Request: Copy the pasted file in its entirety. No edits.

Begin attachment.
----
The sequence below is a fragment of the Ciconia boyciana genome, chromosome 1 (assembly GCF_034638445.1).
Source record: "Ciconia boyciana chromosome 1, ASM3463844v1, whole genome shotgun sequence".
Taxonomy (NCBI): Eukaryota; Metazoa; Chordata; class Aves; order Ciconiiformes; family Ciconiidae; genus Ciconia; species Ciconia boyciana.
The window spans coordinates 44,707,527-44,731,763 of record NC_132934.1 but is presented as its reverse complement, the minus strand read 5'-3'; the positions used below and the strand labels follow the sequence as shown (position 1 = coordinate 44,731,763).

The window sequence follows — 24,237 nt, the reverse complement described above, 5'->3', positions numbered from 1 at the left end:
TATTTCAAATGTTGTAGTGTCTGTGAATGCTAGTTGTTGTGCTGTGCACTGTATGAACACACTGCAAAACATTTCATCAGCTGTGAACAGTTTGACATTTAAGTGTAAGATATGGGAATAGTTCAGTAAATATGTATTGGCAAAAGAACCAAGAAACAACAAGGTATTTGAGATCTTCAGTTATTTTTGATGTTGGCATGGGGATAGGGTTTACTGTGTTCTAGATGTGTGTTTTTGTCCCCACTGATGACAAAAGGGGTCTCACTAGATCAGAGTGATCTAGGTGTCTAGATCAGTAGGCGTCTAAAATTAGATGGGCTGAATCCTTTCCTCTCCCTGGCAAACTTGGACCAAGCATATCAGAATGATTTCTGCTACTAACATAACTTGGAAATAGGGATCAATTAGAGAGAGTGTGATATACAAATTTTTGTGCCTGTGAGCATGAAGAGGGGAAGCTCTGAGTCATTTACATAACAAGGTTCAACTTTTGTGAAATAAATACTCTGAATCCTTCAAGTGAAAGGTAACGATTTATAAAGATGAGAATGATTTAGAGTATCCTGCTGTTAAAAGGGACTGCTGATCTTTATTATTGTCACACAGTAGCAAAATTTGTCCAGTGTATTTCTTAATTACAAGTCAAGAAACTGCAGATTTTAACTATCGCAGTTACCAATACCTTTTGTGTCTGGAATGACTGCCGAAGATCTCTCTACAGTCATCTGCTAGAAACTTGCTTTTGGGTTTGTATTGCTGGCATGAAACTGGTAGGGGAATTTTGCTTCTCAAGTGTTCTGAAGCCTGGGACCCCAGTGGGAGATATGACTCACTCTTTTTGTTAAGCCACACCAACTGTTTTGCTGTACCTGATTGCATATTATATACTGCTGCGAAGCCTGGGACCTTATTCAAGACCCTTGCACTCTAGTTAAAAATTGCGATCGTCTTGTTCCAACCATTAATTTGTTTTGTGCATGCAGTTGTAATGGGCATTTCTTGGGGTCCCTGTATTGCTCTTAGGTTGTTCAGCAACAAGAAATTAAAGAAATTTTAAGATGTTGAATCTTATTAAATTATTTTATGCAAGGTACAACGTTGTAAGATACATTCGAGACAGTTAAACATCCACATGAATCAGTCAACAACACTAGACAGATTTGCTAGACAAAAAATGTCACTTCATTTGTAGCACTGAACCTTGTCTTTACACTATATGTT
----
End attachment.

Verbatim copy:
The sequence below is a fragment of the Ciconia boyciana genome, chromosome 1 (assembly GCF_034638445.1).
Source record: "Ciconia boyciana chromosome 1, ASM3463844v1, whole genome shotgun sequence".
Taxonomy (NCBI): Eukaryota; Metazoa; Chordata; class Aves; order Ciconiiformes; family Ciconiidae; genus Ciconia; species Ciconia boyciana.
The window spans coordinates 44,707,527-44,731,763 of record NC_132934.1 but is presented as its reverse complement, the minus strand read 5'-3'; the positions used below and the strand labels follow the sequence as shown (position 1 = coordinate 44,731,763).

The window sequence follows — 24,237 nt, the reverse complement described above, 5'->3', positions numbered from 1 at the left end:
TATTTCAAATGTTGTAGTGTCTGTGAATGCTAGTTGTTGTGCTGTGCACTGTATGAACACACTGCAAAACATTTCATCAGCTGTGAACAGTTTGACATTTAAGTGTAAGATATGGGAATAGTTCAGTAAATATGTATTGGCAAAAGAACCAAGAAACAACAAGGTATTTGAGATCTTCAGTTATTTTTGATGTTGGCATGGGGATAGGGTTTACTGTGTTCTAGATGTGTGTTTTTGTCCCCACTGATGACAAAAGGGGTCTCACTAGATCAGAGTGATCTAGGTGTCTAGATCAGTAGGCGTCTAAAATTAGATGGGCTGAATCCTTTCCTCTCCCTGGCAAACTTGGACCAAGCATATCAGAATGATTTCTGCTACTAACATAACTTGGAAATAGGGATCAATTAGAGAGAGTGTGATATACAAATTTTTGTGCCTGTGAGCATGAAGAGGGGAAGCTCTGAGTCATTTACATAACAAGGTTCAACTTTTGTGAAATAAATACTCTGAATCCTTCAAGTGAAAGGTAACGATTTATAAAGATGAGAATGATTTAGAGTATCCTGCTGTTAAAAGGGACTGCTGATCTTTATTATTGTCACACAGTAGCAAAATTTGTCCAGTGTATTTCTTAATTACAAGTCAAGAAACTGCAGATTTTAACTATCGCAGTTACCAATACCTTTTGTGTCTGGAATGACTGCCGAAGATCTCTCTACAGTCATCTGCTAGAAACTTGCTTTTGGGTTTGTATTGCTGGCATGAAACTGGTAGGGGAATTTTGCTTCTCAAGTGTTCTGAAGCCTGGGACCCCAGTGGGAGATATGACTCACTCTTTTTGTTAAGCCACACCAACTGTTTTGCTGTACCTGATTGCATATTATATACTGCTGCGAAGCCTGGGACCTTATTCAAGACCCTTGCACTCTAGTTAAAAATTGCGATCGTCTTGTTCCAACCATTAATTTGTTTTGTGCATGCAGTTGTAATGGGCATTTCTTGGGGTCCCTGTATTGCTCTTAGGTTGTTCAGCAACAAGAAATTAAAGAAATTTTAAGATGTTGAATCTTATTAAATTATTTTATGCAAGGTACAACGTTGTAAGATACATTCGAGACAGTTAAACATCCACATGAATCAGTCAACAACACTAGACAGATTTGCTAGACAAAAAATGTCACTTCATTTGTAGCACTGAACCTTGTCTTTACACTATATGTT